• “I think your argument would be strong if you said that any cultural vocation apart from a strict definition of ministry of Word and sacrament would require the resignation of a minister.”

            I think that is my position. Perhaps with the exception of a denominational seminary (controlled and funded directly), I would say that a man is not exercising the office of Minister of the Word and Sacrament as his principle duties when he undertakes one of these other vocations. (We are not talking about “tent making” so that argument has absolutely no bearing in this case.)

            I realize that in the PCA there is accepted practice for men to take on the role of “assistant pastor” (or some such biblically indefensible title) in order for them to labor in what has come to be considered quasi-ecclesiastical positions. I would be surprised if Dr. Ryken took the uncharacteristic step of demitting the ministry to serve as a college president. Pleased, but surprised.

            This is not to denigrate or minimize the position that Dr. Ryken is taking. His duties are important ones. But they be done effectively without the need to maintain an aura of ecclesiastical respectability via ministerial credentials, just as for a congressman or general.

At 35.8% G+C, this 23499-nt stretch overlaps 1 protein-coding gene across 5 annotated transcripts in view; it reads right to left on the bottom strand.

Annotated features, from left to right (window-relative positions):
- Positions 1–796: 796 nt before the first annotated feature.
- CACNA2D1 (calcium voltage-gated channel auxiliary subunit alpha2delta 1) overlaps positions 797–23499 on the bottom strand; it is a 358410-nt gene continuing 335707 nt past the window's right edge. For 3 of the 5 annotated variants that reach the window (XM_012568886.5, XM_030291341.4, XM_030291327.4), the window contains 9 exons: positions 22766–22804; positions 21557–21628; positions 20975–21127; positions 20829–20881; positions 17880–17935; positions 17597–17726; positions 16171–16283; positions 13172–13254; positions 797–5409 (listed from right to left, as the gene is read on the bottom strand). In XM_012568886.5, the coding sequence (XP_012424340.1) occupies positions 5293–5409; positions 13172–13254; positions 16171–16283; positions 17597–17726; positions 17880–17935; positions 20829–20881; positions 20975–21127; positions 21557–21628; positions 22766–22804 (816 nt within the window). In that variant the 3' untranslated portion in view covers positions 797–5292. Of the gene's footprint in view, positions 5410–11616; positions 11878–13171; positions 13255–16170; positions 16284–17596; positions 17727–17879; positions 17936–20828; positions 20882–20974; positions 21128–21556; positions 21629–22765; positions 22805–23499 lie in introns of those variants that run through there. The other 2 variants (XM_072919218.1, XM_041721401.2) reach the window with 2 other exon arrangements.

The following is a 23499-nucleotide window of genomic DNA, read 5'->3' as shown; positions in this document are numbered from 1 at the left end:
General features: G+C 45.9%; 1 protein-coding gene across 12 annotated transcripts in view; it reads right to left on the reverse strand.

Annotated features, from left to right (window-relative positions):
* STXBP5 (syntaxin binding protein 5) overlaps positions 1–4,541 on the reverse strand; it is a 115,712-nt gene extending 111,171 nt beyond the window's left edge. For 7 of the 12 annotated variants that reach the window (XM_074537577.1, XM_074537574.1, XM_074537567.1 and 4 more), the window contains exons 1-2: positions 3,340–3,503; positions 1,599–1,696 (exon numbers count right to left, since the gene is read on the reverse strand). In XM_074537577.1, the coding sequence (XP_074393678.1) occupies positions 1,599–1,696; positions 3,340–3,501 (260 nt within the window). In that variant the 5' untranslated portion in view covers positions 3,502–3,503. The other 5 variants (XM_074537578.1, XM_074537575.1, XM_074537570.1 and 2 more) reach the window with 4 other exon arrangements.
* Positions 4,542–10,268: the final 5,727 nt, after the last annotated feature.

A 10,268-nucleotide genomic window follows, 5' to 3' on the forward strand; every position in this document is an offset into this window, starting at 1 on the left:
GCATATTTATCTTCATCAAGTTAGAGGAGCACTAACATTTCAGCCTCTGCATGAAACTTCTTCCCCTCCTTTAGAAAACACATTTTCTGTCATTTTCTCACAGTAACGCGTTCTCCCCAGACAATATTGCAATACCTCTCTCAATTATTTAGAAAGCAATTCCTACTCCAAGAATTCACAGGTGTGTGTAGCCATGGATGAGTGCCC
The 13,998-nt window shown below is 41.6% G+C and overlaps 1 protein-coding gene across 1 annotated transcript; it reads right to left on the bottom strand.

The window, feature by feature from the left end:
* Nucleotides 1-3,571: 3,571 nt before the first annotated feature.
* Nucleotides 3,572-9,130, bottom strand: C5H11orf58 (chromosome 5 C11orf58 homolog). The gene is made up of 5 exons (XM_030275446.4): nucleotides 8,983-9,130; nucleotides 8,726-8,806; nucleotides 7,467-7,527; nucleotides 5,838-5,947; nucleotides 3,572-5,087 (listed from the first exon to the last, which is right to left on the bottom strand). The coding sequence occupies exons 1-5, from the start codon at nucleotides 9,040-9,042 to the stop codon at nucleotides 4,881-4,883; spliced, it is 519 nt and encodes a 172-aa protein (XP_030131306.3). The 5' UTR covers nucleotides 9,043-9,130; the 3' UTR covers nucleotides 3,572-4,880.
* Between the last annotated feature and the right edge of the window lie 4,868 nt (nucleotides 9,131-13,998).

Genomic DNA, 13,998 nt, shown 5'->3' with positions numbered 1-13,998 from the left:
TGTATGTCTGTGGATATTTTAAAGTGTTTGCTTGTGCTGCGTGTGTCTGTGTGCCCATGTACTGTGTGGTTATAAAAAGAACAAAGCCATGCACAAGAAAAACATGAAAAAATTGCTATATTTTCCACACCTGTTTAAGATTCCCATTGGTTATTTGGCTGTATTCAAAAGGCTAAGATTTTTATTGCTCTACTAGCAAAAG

• Typo in the last line, should read: “But they can be done effectively …”

              Dr. Clark, how is it that we can define something called a “Christian college” but we cannot define something called a “Christian nation”? On what basis is one legitimate but not the other?

              • Tom,

                It depends on what one means by “Christian nation.” If we’re speaking sociologically that term has been used by historians accurately, e.g., to describe the USA by c. 1840, by which time most citizens consciously identified themselves as Christian. It didn’t last long, however, since the wheels came off by about 1880! That’s another discussion.